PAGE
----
WASHINGTON — The tenacity of Ukrainian troops will soon be no match for Russia’s manpower and missiles should U.S. lawmakers fail to approve additional security assistance for Ukraine, the top American general in Europe told lawmakers, part of a stark warning about the direction of the more than two-year-old conflict.

U.S. military officials have warned repeatedly in recent weeks that Russian forces have been able to make incremental gains in Ukraine and that without renewed U.S. backing, Ukraine’s forces will eventually falter.

Testifying before the House Armed Services Committee Wednesday, the commander of U.S. European Command described the battlefield in blunt terms.

“If we do not continue to support Ukraine, Ukraine will run out of artillery shells and will run out of air defense interceptors in fairly short order,” said General Christopher Cavoli, explaining that Kyiv is dependent on the United States for those key munitions.

“I can’t predict the future, but I can do simple math,” he said. “Based on my experience in 37-plus years in the U.S. military, if one side can shoot and the other side can’t shoot back, the side that can’t shoot back loses.”

Cavoli also said the failure of U.S. lawmakers to approve a $60 billion supplemental security package is already giving Russia a significant advantage.

“They [Ukraine] are now being outshot by the Russian side 5-to-1,” he told lawmakers. “That will immediately go to 10-to-1 in a matter of weeks.

“We are not talking about months. We are not talking hypothetically,” Cavoli said.

Multiple U.S. officials have warned that Ukraine’s military has been forced to ration artillery and air defense capabilities as Kyiv waits for U.S. lawmakers to approve the supplemental assistance.

“We are already seeing the effects of the failure to pass the supplemental,” Assistant Secretary of Defense Celeste Wallander told the panel, testifying alongside U.S. European Command’s Cavoli.

“We don’t need to imagine,” she said, blaming the lack of U.S. provided artillery for why “the Russian attacks are getting through.”

That supplemental defense package passed in the U.S. Senate back in February, but leadership in the House of Representatives has so far refused to bring the legislation to the floor for a vote.

During a press conference on Capitol Hill Wednesday, Republican House of Representatives Speaker Mike Johnson said lawmakers were continuing to “actively discuss our options on a path forward.”

“It’s a very complicated matter at a very complicated time. The clock is ticking on it, and everyone here feels the urgency of that,” Johnson said. “But what’s required is that you reach consensus on it, and that’s what we’re working on.”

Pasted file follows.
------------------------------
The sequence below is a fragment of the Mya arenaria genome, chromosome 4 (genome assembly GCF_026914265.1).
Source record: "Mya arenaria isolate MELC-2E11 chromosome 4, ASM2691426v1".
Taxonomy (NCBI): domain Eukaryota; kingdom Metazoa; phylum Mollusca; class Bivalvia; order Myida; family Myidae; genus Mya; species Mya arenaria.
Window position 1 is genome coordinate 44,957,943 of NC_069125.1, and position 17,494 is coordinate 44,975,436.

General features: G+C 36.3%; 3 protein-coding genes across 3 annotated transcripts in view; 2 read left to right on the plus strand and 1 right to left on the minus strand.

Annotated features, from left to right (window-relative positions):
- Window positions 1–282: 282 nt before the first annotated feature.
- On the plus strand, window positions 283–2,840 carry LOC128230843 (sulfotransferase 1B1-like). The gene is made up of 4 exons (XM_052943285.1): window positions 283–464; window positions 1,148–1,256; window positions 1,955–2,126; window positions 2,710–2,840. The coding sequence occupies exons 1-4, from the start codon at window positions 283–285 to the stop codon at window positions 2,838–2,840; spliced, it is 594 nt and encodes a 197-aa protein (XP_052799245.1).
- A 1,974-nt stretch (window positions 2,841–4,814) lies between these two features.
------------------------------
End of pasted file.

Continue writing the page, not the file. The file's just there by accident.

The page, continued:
House Democrats, however, have voiced frustration with Johnson’s refusal to call a vote.

“The House has waited months now to approve the security package to help protect Ukraine,” said Representative Adam Smith, the top Democrat on the House Armed Services Committee. “Weeks ago, we were too late. And now every day is at an extreme cost to our ability to deter Russia.”

Another Democrat on the committee, Representative Elissa Slotkin, scolded Johnson, saying he needs to call a vote despite opposition from a small group of House Republicans.

“We do need to get it over the finish line,” she said. “I accept that he’s at risk of losing his job over that choice, but that’s what leadership is — it’s the big boy pants and making tough choices.”

Some Republicans, though, chastised Democratic lawmakers for what they described as misguided priorities.

“We’ve got hundreds of thousands of Americans who are dying, fentanyl overdoses, child and human sex trafficking, not to mention 178-plus countries that are crossing our border,” said Republican Representative Cory Mills.

“But, oh wait, that’s not the priority. Let’s secure Ukraine’s borders,” he said.

VOA’s Katherine Gypson contributed to this report.

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EU lawmakers approve an overhaul of migration law, hoping to deprive the far right of votes

BRUSSELS — European Union lawmakers approved Wednesday a major revamp of the bloc’s migration laws aimed at ending years of division over how to manage the entry of thousands of people without authorization and depriving the far right of a vote-winning campaign issue ahead of June elections.

The members of the European Parliament voted on the so-called Pact on Migration and Asylum, regulations and policies meant to help address the thorny issue of who should take responsibility for migrants when they arrive and whether other EU countries should be obliged to help.

The proceedings were briefly interrupted by a small but noisy group of demonstrators in the public gallery who wore shirts marked “this pact kills” and shouted “vote no!”

The 27 EU member countries must now endorse the reform package, possibly in a vote in late April, before it can enter force.

The plan was drawn up after 1.3 million people, mostly those fleeing war in Syria and Iraq, sought refuge in Europe in 2015. The EU’s asylum system collapsed, reception centers were overwhelmed in Greece and Italy, and countries further north built barriers to stop people entering.

But few have admitted to being happy with the new policy response to one of Europe’s biggest political crises, and even the lawmakers who drafted parts of the new regulations are unwilling to support the entire reform package.

“I’m not going to open a bottle of champagne after this,” Dutch lawmaker Sophie i’nt Veld, who drew up the assembly’s position on migrant reception conditions, told reporters on the eve of the plenary session in Brussels. She said she planned to abstain from some of the votes.